“Always with me. That’s not creepy at all,” she called after him. Then she muttered, “Keep out of my room.”
Brittany flopped onto her bed and squished a pillow beneath her neck. She yawned, but she knew she wouldn’t sleep. The recent lesson was too exciting. She actually had an out-of-body experience. Astral projection took her one step closer to seeing Cody, her ex-boyfriend.
Cody broke up with her—not because he didn’t love her, she always stressed to herself, but because he was trying to protect her from the government goons who were after him. Tusks promised to take her spectral body across the astral plane to the Artic Circle where Cody was hiding. Cody wouldn’t know she was there, but at least she could see him.
She dug into her pocket and pulled out the crystal. Her aunt taught her that quartz was about clarity, light, reflection, and amplification. Aunt Lynette, a bona fide Wiccan priestess, knew a lot about ritual magic. Tusks taught Brittany the metaphysical side.
Aunt Lynette was aware of Tusks, but she didn’t know he was giving Brittany lessons. She disliked the demon and would never approve. Fortunately, Brittany had the entire second floor to herself, allowing her some privacy. Her aunt stayed on the first floor with Myra, her partner. Brittany and Myra made up the coven under Aunt Lynette.
Brittany placed the crystal on her chest and concentrated the way Tusks had told her. She tried to make her arms feel both heavy and light like they had before, tried to move her spectral fingers. Once she felt a little dreamy, but perhaps she had just dozed off.
After a while, she heard movement in the kitchen below. The blessed aroma of coffee drifted through the air. Brittany set the crystal on her desk and bounded downstairs. “Good morning,” she said to her aunt.
“Well, ain’t you bright as the sunshine,” Aunt Lynette said. “What’re you doing up so early, sugar?”
“Studying.” It wasn’t a lie—she just didn’t specify what she was studying. On top of everything else, Brittany was taking online college courses for herbology.
“I’m making omelets,” her aunt said. “Want one?”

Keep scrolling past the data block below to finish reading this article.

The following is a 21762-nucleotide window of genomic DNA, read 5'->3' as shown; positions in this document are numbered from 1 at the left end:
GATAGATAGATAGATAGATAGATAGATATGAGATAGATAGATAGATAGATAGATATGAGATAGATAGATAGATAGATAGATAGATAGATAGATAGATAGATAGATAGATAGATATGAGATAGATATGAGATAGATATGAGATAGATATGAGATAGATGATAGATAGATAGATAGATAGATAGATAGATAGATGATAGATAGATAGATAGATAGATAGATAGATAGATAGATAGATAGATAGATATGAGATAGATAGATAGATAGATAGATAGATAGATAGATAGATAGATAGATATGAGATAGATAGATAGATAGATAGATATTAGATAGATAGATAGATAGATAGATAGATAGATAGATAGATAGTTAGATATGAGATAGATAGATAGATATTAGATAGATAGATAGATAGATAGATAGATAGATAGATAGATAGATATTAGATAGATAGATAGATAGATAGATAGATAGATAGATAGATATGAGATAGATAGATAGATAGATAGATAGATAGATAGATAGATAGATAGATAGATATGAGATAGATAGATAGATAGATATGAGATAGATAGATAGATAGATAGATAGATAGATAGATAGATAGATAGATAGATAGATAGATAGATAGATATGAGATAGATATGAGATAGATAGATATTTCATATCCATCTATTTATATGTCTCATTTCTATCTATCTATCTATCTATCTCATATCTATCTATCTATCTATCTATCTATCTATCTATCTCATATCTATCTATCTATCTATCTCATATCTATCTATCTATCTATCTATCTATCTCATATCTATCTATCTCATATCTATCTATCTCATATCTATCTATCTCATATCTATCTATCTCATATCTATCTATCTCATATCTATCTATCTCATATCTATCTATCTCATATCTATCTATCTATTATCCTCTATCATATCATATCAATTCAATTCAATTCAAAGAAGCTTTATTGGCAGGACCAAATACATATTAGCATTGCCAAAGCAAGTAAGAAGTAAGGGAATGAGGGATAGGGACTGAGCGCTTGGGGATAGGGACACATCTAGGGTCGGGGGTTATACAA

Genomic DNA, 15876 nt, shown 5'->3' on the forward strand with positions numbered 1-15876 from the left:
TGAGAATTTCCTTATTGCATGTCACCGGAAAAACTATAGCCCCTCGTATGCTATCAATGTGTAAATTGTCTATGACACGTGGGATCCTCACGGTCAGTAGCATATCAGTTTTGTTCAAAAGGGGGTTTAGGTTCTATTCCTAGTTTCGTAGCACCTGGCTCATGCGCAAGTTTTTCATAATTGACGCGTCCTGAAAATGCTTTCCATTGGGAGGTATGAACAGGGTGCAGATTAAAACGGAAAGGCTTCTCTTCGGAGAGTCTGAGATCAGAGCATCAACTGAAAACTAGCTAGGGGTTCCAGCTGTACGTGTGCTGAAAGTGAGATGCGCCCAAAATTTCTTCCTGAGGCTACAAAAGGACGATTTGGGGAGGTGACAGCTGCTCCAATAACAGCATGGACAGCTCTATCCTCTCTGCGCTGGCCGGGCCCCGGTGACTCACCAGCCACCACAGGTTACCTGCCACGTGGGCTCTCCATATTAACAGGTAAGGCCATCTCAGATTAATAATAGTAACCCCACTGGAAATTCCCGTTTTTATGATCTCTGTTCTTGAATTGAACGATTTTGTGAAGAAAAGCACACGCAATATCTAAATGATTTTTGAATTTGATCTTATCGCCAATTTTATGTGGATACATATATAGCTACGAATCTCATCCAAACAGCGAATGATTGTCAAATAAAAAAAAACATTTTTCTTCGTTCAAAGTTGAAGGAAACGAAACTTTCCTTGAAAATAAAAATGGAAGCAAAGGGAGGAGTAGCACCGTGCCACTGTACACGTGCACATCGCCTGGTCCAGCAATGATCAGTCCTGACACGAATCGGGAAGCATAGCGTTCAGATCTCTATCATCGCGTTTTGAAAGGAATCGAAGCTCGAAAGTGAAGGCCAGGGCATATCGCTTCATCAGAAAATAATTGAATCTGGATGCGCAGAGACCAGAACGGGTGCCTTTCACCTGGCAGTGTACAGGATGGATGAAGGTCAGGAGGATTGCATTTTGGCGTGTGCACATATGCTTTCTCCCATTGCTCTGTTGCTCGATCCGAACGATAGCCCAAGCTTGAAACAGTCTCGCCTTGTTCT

“Mmm, yes, please.” Brittany poured herself a cup of coffee and sat at the kitchen table.
Myra came out of the bedroom. “Morning, Brit. Did you sleep well? You look a little pale.” Myra was a healer, and she always noticed stuff like that.
Brittany sipped her cup. “I got up early to study. I have a test on medieval folk remedies this week.” Again, not a lie.
“If I can do anything to help, let me know.” Myra poured a cup and sat across from her.
“What do y’all want in your omelets?” Aunt Lynette asked. “Veggies or meat?”
“A little of both?” Brittany said.
“And don’t forget the fresh goat cheese we picked up at the market,” Myra said.
“Ah, yes.” Aunt Lynette retrieved ingredients from the refrigerator.
Soon three steaming omelets sat before them, golden brown and garnished with sliced tomatoes and sprigs of rosemary.
“I’ll say grace,” Aunt Lynette said, reaching for both their hands. “Lord and Lady, bless us as we eat. Bless this food, this bounty of Earth. So mote it be.”
They ate with smiles and silence.
When they finished, Aunt Lynette asked, “What’s in store for you today, Brit?”
Brittany took a last gulp of coffee. “After I straighten the kitchen, I’m going back to studying.”
“I’ll clean up,” Myra said.
“But, it’s my job.”
Myra shook her head. “Your job is to get good grades and graduate. Go ahead. I’ll take care of this.”
“In that case, please excuse me.” Brittany headed out of the kitchen. “Thanks, Myra. Love you.”
“Love you, too,” she called back.
Brittany carried her laptop to the front porch and sat in her favorite wicker chair. The screened-in porch was like an extra living room—filled with furniture and cushioned by a thick sisal rug. Two ceiling fans stirred the air into a gentle breeze.
She opened the laptop and pulled up her review pages. Online college courses were a godsend. She loved being able to study in her own home without having to people. However, the course syllabus didn’t warn her that she would have to memorize so many dates.
Her sanity was spared when, with a crackle of tires on gravel, a jade green Mercedes drove up the driveway. Brittany gasped with shock before realizing that it couldn’t be Queen Imogene. The queen was dead. This was Ravyn Crowe, the queen’s ward and protégée—and Brittany’s former rival.
Ravyn got out of the car. Her dark hair was twisted into thin locs. They draped her shoulders like a cape. Brittany set down her computer and went out to greet her.
Ravyn looked subdued.
“Is something wrong?” Brittany asked.
She shrugged. “I just came from having her cremated.”
“Oh.” Brittany looked away. “That must’ve been hard. I mean, I know you didn’t like the queen, but she was your mentor, and…” She hesitated. “I’m sorry I got your mentor killed.”